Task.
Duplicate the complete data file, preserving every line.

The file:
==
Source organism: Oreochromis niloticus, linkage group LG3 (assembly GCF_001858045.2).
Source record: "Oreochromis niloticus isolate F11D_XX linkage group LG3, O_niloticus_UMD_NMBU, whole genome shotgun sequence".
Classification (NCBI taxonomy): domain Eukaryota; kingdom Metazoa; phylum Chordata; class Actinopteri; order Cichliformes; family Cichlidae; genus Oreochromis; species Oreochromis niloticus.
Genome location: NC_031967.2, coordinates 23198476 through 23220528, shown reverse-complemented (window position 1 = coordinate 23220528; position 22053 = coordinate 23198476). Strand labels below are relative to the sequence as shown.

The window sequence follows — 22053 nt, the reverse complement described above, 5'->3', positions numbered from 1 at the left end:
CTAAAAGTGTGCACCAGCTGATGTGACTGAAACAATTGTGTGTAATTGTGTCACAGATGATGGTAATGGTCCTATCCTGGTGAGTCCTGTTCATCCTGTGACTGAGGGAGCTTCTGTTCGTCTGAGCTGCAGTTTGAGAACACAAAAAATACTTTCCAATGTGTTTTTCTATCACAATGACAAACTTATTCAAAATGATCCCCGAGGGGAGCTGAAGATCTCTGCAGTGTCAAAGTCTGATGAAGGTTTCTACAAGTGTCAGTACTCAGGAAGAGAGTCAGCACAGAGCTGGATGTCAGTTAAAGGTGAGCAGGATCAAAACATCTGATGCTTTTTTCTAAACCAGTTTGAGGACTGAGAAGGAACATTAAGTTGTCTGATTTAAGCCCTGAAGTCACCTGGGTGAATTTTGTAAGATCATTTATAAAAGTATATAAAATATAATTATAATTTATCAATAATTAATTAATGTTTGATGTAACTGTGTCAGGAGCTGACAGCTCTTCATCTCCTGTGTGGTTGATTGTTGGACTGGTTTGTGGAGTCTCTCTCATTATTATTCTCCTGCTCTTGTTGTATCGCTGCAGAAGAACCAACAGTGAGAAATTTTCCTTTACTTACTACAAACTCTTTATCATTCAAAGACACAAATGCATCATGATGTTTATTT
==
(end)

Source organism: Oreochromis niloticus, linkage group LG3 (assembly GCF_001858045.2).
Source record: "Oreochromis niloticus isolate F11D_XX linkage group LG3, O_niloticus_UMD_NMBU, whole genome shotgun sequence".
Classification (NCBI taxonomy): domain Eukaryota; kingdom Metazoa; phylum Chordata; class Actinopteri; order Cichliformes; family Cichlidae; genus Oreochromis; species Oreochromis niloticus.
Genome location: NC_031967.2, coordinates 23198476 through 23220528, shown reverse-complemented (window position 1 = coordinate 23220528; position 22053 = coordinate 23198476). Strand labels below are relative to the sequence as shown.

The window sequence follows — 22053 nt, the reverse complement described above, 5'->3', positions numbered from 1 at the left end:
CTAAAAGTGTGCACCAGCTGATGTGACTGAAACAATTGTGTGTAATTGTGTCACAGATGATGGTAATGGTCCTATCCTGGTGAGTCCTGTTCATCCTGTGACTGAGGGAGCTTCTGTTCGTCTGAGCTGCAGTTTGAGAACACAAAAAATACTTTCCAATGTGTTTTTCTATCACAATGACAAACTTATTCAAAATGATCCCCGAGGGGAGCTGAAGATCTCTGCAGTGTCAAAGTCTGATGAAGGTTTCTACAAGTGTCAGTACTCAGGAAGAGAGTCAGCACAGAGCTGGATGTCAGTTAAAGGTGAGCAGGATCAAAACATCTGATGCTTTTTTCTAAACCAGTTTGAGGACTGAGAAGGAACATTAAGTTGTCTGATTTAAGCCCTGAAGTCACCTGGGTGAATTTTGTAAGATCATTTATAAAAGTATATAAAATATAATTATAATTTATCAATAATTAATTAATGTTTGATGTAACTGTGTCAGGAGCTGACAGCTCTTCATCTCCTGTGTGGTTGATTGTTGGACTGGTTTGTGGAGTCTCTCTCATTATTATTCTCCTGCTCTTGTTGTATCGCTGCAGAAGAACCAACAGTGAGAAATTTTCCTTTACTTACTACAAACTCTTTATCATTCAAAGACACAAATGCATCATGATGTTTATTT